The flag manifold of Kac-Moody Lie algebra.

*(English)*Zbl 0764.17019
Algebraic analysis, geometry, and number theory, Proc. JAMI Inaugur. Conf., Baltimore/MD (USA) 1988, 161-190 (1989).

[For the entire collection see Zbl 0747.00038.]

The author constructs the flag variety of a Kac-Moody Lie algebra as an infinite-dimensional scheme. There are several constructions by Kac- Peterson, Kazhdan-Lusztig, S. Kumar, O. Mathieu, P. Slodowy and J. Tits, but there the flag variety is understood as a union of finite-dimensional varieties.

Here two methods of construction of the flag variety are given. For a Kac-Moody Lie algebra \({\mathfrak g}\), let \(\hat{\mathfrak g}\) be the completion of \({\mathfrak g}\). The first construction is to realize the flag variety as a subscheme of Grass \((\hat{\mathfrak g})\), the Grassmann variety of \(\hat{\mathfrak g}\). More precisely, taking the Borel subalgebra \({\mathfrak b}_ -\subset\hat{\mathfrak g}\) and regarding this as a point of Grass\((\hat{\mathfrak g})\), we define the flag variety as its orbit by the infinitesimal action of \(\hat{\mathfrak g}\) in Grass\((\hat{\mathfrak g})\).

The other construction is to realize the flag variety as \(G/B_ -\). Of course, in the Kac-Moody Lie algebra case, we cannot expect that there is a group scheme whose Lie algebra is \({\mathfrak g}\). But we can construct a scheme \(G\) on which \({\mathfrak g}\) acts infinitesimally from the left and the right. Then we define the flag variety \(G/B_ -\), where \(B_ -\) is the Borel subgroup. More precisely, we consider the ring of regular functions as in V. G. Kac and D. H. Petersen [Prog. Math. 36, 141-166 (1983; Zbl 0578.17014)]. Then its spectrum admits an infinitesimal action of \({\mathfrak g}\). But its action is not locally free. Roughly speaking, \(G\) is the open subscheme where \({\mathfrak g}\) acts locally freely (Proposition 6.3.1). The flag variety of a Kac-Moody algebra shares the similar properties to the finite-dimensional ones, such as Bruhat decompositions.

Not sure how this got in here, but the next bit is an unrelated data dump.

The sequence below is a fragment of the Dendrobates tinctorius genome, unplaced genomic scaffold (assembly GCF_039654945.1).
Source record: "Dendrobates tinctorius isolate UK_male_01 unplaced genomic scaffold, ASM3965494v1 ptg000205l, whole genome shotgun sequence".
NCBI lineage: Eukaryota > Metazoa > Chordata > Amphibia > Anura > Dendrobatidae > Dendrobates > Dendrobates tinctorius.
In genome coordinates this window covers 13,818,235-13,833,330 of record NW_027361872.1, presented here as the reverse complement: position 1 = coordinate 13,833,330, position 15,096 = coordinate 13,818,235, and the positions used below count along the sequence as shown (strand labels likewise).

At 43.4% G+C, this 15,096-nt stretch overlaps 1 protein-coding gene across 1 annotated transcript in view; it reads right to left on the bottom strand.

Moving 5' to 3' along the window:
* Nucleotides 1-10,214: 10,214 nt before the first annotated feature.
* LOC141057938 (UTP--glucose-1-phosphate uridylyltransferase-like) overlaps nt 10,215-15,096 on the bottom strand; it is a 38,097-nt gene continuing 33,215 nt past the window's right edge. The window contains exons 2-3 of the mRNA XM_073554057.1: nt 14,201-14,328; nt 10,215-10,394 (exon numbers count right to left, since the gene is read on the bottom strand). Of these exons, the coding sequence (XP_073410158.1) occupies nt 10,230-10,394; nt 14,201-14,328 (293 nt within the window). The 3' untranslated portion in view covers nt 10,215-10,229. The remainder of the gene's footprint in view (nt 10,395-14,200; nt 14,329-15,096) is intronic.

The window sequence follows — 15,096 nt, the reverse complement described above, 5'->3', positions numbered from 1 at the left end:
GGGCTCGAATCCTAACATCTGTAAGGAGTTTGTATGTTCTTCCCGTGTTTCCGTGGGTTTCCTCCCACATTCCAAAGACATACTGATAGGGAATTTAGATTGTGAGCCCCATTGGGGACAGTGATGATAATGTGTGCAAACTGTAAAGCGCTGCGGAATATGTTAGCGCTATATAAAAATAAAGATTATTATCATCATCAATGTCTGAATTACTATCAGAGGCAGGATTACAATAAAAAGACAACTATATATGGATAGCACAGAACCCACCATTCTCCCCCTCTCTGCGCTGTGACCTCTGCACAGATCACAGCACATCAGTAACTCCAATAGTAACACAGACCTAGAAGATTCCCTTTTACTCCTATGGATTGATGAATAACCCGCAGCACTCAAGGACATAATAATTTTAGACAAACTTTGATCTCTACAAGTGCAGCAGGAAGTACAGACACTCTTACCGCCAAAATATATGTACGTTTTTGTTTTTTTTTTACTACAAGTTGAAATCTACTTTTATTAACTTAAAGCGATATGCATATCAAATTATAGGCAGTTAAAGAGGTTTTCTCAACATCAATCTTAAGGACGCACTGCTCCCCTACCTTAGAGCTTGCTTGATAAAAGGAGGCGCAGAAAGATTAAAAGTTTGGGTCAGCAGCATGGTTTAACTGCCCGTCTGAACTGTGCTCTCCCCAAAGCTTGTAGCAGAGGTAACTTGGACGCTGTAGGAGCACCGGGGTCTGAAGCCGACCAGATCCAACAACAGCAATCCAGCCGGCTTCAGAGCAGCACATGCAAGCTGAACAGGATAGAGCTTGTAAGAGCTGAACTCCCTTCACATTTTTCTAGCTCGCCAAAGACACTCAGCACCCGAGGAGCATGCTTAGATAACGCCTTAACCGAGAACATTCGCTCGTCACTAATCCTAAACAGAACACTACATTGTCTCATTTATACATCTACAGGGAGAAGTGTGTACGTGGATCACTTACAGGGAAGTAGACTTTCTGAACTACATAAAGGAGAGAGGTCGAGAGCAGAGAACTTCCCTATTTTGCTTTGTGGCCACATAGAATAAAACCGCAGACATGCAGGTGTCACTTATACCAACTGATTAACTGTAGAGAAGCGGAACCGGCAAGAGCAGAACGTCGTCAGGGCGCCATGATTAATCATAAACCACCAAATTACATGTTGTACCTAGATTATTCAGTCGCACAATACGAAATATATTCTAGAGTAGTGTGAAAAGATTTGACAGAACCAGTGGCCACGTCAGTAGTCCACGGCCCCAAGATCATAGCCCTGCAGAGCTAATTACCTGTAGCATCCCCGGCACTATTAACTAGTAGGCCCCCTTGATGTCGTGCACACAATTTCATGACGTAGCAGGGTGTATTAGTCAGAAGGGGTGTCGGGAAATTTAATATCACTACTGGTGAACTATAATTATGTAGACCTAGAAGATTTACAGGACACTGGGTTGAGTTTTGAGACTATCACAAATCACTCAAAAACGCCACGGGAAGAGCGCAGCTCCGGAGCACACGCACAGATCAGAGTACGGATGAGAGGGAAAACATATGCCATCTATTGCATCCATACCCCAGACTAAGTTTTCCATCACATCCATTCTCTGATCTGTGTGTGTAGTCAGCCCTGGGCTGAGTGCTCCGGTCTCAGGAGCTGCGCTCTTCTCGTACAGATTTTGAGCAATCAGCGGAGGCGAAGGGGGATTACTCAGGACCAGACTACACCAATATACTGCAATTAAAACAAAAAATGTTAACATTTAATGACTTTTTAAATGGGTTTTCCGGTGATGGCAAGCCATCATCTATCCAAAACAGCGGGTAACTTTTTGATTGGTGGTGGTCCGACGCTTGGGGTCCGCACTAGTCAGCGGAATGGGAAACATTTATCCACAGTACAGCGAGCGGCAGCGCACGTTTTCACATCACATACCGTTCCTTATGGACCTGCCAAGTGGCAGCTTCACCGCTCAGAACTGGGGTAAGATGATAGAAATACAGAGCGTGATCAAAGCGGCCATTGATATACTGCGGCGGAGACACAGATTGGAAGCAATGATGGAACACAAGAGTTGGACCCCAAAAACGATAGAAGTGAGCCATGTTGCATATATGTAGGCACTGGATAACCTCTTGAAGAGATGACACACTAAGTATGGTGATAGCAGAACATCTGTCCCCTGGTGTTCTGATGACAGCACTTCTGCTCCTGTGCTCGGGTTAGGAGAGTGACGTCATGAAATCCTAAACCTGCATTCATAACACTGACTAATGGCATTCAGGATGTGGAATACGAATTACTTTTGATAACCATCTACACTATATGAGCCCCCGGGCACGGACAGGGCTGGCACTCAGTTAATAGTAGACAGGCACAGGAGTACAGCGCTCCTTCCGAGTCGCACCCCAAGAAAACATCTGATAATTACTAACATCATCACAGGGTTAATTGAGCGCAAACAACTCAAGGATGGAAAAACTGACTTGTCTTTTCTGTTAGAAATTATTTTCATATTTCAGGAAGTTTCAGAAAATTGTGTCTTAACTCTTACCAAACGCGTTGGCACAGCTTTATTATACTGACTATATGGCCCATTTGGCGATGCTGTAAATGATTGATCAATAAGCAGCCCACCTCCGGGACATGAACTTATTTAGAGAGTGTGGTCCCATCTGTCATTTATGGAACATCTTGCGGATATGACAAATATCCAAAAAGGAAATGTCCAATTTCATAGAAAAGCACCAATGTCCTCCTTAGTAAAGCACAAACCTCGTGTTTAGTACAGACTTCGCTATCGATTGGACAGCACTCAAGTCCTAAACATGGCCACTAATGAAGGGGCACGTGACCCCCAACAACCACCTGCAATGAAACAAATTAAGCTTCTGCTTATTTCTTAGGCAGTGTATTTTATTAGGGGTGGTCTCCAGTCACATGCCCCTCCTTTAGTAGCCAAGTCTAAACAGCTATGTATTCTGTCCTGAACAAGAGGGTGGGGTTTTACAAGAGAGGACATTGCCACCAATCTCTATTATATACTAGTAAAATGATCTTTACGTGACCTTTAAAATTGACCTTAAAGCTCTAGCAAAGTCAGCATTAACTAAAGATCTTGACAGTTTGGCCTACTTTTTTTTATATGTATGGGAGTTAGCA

The author constructs the flag variety of a Kac-Moody Lie algebra as an infinite-dimensional scheme. There are several constructions by Kac- Peterson, Kazhdan-Lusztig, S. Kumar, O. Mathieu, P. Slodowy and J. Tits, but there the flag variety is understood as a union of finite-dimensional varieties.

Here two methods of construction of the flag variety are given. For a Kac-Moody Lie algebra \({\mathfrak g}\), let \(\hat{\mathfrak g}\) be the completion of \({\mathfrak g}\). The first construction is to realize the flag variety as a subscheme of Grass \((\hat{\mathfrak g})\), the Grassmann variety of \(\hat{\mathfrak g}\). More precisely, taking the Borel subalgebra \({\mathfrak b}_ -\subset\hat{\mathfrak g}\) and regarding this as a point of Grass\((\hat{\mathfrak g})\), we define the flag variety as its orbit by the infinitesimal action of \(\hat{\mathfrak g}\) in Grass\((\hat{\mathfrak g})\).

The other construction is to realize the flag variety as \(G/B_ -\). Of course, in the Kac-Moody Lie algebra case, we cannot expect that there is a group scheme whose Lie algebra is \({\mathfrak g}\). But we can construct a scheme \(G\) on which \({\mathfrak g}\) acts infinitesimally from the left and the right. Then we define the flag variety \(G/B_ -\), where \(B_ -\) is the Borel subgroup. More precisely, we consider the ring of regular functions as in V. G. Kac and D. H. Petersen [Prog. Math. 36, 141-166 (1983; Zbl 0578.17014)]. Then its spectrum admits an infinitesimal action of \({\mathfrak g}\). But its action is not locally free. Roughly speaking, \(G\) is the open subscheme where \({\mathfrak g}\) acts locally freely (Proposition 6.3.1). The flag variety of a Kac-Moody algebra shares the similar properties to the finite-dimensional ones, such as Bruhat decompositions.

##### MSC:

17B67 | Kac-Moody (super)algebras; extended affine Lie algebras; toroidal Lie algebras |

14M15 | Grassmannians, Schubert varieties, flag manifolds |

14L15 | Group schemes |